Unlike traditional enterprises which put mostly financial profit into priority, Maori businesses pay more attention on balancing the work-life.  According to the world’s largest study of indigenous entrepreneurs, the respond from 958 Maori out of 1004 interviewees demonstrated that the typical Maori entrepreneur aims to work for helping others, getting the equilibrium between working and life rather than wealth creation, since the Maori typically do not concentrate on wealth as a motivation for conducting business (Glenn, 2006). This reflects collective aspect of Maori’s worldview.  In other words, for Maori businessmen, the final purpose of producing profit through conducting businesses is providing benefits to their community as well as keeping sustainability of the ecological system (NZherald.co.NZ, 2015).
As the social structure in worldview mainly focus on wh?nau (extended family), the basic unit of society, with wider groups related by family ties (hap?), this lead to typical feature of Maori businesses: caring of people both from external and internal enterprises, like a proverb of the M?ori: He aha te mea nui o te ao, maku e ki atu? He tangata, he tangata, he tangata (What is the most crucial thing in the world? I will tell you, it is the people. It is the people. It is the people) (New Zealand Story Group, n.d). In Maori’s businesses, customers are treated as Maori’s family members, not just a financial incentive, and this provide inextricably linked to their customer, because this offer them a sense of adherence and proximity. In contrast, current Western society is seen as being value-free, materialistic, analytical and mathematical (New Zealand Story Group., n.d).
In terms of operating with M?ori culture, values, and tradition, M?ori emphasizes connection to the land through genealogy, as we told above. Conversely, modern Western society treats land as a commodity.  Besides, Maori business is considered relating to guardianship, because it is clear that legacy of culture of Maori entrepreneurs is appreciated.  In addition, they hold a strong sense of duty for caring and preserving that legacy and the environment for future generations, which is best captured in M?ori principles – or kaitiakitanga (Miller, n.d).  In other words, sustainably grow along with protect the values of traditional culture, custom, as well as preserve ecological system is always put in the first priority by Maori business.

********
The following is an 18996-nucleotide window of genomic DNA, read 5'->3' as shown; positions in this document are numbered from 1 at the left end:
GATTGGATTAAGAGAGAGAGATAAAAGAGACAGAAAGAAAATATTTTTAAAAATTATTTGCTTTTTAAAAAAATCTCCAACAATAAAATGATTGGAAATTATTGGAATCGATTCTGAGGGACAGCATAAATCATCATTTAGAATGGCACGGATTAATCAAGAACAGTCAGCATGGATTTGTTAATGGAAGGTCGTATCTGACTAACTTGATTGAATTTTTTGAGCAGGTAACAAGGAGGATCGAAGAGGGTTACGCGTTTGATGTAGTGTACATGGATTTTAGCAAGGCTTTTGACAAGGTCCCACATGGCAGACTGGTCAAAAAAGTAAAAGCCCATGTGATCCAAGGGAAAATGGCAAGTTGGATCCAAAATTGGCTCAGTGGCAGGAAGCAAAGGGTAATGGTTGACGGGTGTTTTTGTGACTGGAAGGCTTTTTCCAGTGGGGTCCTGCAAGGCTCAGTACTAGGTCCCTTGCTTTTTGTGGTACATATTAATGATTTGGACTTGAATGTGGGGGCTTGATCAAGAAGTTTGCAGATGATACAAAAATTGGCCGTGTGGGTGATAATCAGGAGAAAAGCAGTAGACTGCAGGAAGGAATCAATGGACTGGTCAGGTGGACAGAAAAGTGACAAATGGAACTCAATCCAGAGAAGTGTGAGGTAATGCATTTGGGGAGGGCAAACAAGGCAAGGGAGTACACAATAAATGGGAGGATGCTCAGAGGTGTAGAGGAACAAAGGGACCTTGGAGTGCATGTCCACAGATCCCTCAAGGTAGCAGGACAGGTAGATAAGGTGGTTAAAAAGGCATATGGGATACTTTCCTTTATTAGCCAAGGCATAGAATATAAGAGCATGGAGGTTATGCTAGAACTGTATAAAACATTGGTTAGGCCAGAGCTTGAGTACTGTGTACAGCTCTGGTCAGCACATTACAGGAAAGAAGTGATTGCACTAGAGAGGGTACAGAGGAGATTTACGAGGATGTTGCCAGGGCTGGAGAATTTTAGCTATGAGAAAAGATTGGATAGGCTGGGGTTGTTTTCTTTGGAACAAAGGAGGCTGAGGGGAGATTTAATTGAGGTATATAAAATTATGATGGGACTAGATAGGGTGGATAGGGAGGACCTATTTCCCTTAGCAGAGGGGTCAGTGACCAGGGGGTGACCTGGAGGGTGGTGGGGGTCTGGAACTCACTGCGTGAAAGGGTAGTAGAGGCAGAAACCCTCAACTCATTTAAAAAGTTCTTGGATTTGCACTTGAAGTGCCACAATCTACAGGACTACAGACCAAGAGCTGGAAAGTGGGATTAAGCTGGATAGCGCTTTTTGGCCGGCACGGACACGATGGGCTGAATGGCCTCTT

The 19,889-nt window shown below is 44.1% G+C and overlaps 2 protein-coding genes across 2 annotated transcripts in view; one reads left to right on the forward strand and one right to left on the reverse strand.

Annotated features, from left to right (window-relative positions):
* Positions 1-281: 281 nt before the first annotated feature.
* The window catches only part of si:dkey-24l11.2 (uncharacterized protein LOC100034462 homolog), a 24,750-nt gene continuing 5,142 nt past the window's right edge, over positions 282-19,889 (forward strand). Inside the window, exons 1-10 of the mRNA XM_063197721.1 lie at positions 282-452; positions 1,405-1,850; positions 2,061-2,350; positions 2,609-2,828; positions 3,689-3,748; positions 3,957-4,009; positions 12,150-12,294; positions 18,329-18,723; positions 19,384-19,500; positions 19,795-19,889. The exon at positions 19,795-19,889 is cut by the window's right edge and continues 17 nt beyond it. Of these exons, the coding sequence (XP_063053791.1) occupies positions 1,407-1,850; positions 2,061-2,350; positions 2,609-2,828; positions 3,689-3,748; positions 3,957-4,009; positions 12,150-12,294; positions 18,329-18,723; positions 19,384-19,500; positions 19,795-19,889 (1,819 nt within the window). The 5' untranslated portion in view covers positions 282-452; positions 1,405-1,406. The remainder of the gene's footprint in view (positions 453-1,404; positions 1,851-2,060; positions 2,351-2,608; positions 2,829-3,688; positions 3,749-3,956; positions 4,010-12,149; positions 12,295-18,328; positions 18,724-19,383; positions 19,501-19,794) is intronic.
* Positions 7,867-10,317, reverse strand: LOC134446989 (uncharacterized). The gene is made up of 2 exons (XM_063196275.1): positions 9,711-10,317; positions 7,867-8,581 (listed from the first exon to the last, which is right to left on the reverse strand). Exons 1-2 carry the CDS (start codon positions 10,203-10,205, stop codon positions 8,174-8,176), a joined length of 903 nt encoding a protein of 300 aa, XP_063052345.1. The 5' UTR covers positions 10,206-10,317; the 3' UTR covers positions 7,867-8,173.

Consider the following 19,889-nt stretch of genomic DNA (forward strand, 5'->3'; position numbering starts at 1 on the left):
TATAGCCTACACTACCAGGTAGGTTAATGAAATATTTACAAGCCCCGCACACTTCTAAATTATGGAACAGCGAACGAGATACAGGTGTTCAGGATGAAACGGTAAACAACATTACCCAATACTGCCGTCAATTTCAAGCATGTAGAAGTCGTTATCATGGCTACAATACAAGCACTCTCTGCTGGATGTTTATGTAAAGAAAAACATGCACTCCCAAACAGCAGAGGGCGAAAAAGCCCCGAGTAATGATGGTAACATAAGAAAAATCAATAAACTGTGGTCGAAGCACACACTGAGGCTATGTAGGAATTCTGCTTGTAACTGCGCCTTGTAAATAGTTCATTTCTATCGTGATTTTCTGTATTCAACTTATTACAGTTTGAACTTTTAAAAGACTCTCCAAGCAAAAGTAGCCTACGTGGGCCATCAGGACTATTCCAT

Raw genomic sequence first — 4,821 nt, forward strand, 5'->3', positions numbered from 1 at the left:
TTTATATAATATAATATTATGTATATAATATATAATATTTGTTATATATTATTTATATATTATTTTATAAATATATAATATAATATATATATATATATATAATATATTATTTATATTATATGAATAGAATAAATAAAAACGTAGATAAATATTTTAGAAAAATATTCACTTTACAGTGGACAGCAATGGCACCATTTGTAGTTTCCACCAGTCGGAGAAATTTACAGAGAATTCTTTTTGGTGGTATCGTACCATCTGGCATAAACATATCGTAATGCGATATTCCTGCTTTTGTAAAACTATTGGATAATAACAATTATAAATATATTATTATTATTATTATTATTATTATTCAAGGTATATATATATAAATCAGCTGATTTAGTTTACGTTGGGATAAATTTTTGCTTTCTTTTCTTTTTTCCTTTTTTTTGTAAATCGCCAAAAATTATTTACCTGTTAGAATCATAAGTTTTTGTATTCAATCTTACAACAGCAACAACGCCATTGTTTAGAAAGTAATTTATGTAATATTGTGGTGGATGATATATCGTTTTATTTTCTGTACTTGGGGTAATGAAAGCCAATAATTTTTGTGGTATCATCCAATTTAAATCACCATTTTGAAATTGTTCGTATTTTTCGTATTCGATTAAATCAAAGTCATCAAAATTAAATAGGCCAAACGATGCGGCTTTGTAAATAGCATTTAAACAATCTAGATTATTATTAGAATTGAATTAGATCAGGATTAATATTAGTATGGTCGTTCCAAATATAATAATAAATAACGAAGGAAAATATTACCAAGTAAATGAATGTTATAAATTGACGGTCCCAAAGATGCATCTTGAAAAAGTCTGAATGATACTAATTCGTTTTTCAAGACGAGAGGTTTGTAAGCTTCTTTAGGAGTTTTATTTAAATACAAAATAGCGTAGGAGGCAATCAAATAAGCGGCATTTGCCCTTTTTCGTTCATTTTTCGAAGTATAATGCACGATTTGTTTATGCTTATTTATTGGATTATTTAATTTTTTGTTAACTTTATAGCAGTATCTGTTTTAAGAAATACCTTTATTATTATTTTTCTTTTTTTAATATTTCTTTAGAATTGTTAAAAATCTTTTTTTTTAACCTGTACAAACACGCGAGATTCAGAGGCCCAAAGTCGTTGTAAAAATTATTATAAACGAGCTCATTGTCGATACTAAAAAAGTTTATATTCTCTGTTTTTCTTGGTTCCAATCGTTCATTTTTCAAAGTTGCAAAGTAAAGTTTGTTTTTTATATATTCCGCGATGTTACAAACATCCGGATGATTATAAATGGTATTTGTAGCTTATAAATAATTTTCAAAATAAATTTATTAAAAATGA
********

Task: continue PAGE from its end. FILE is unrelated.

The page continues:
Last but not least, if applying open innovation with model inside-out is the strategic option on the rise for Western commercial firms like Apple, Intel and Microsoft, harnessing latest technology and innovation is defined by Maori people as the optimum approach to do business. They believe that everything about their tourism industry is innovative, not only focusing in reaching lots-of-money, but especially trying to offer something that’s sustainable for their customers. Based on another interesting aspect of a recent report, the result has shown that 18 percent of Maori enterprises claim to use the very latest technology (Glenn, 2006).
The typical example of Maori business is Ng?i Tahu Tourism, which is one of the greatest tourism operators in New Zealand. Annually, more than one million customers are hosted across 11 businesses and more than 25 sole experiences, including Shotover Jet, Glacier Southern Lakes Helicopters, Agrodome and Earth & Sky.  One of the core values, manaakitanga (or hospitality), drives the way they do business (New Zealand Story Group., n.d).
With more than 56,000 registered members the company is owned by Ng?i Tahu and is evaluated as the largest indigenous tribe, or iwi, by population in the South Island.  Their vision is clear that “a commitment to people, culture & innovation is supporting inter-generational tribal growth” (New Zealand Story Group., n.d). Traveling and working with Ng?i Tahu, customers and their team are treated as their own family. It is apparent that they are confident that their aged-old culture in New Zealand comes from M?ori and that sense of manaaki, or hospitality, which they have done so well.
As a feature of Maori business, conducting business of Ng?i Tahu includes how they look after the environment, and deliver health and safety systems as part of their businesses, while also providing support to the wider New Zealand tourism industry.  Based on evaluating the value of human, Ng?i Tahu aims to provide customers with best experience and unforgettable moment. Moreover, striving to create that authenticity of connection, Ng?i Tahu Tourism has been approaching their business with a spirit of innovation, continually seeking out new ideas and technologies to enhance the customer experience and reinforce their core purpose, such as utilizing Kruse Audio Translation technology and headphones, triggered by GPS location on Dart River Adventures tour. Overseas visitors can hear the story of the location in their own language, which provide more interesting experience for their trip, for instance (New Zealand Story Group., n.d).
Differences in language and perception can create intercultural issues?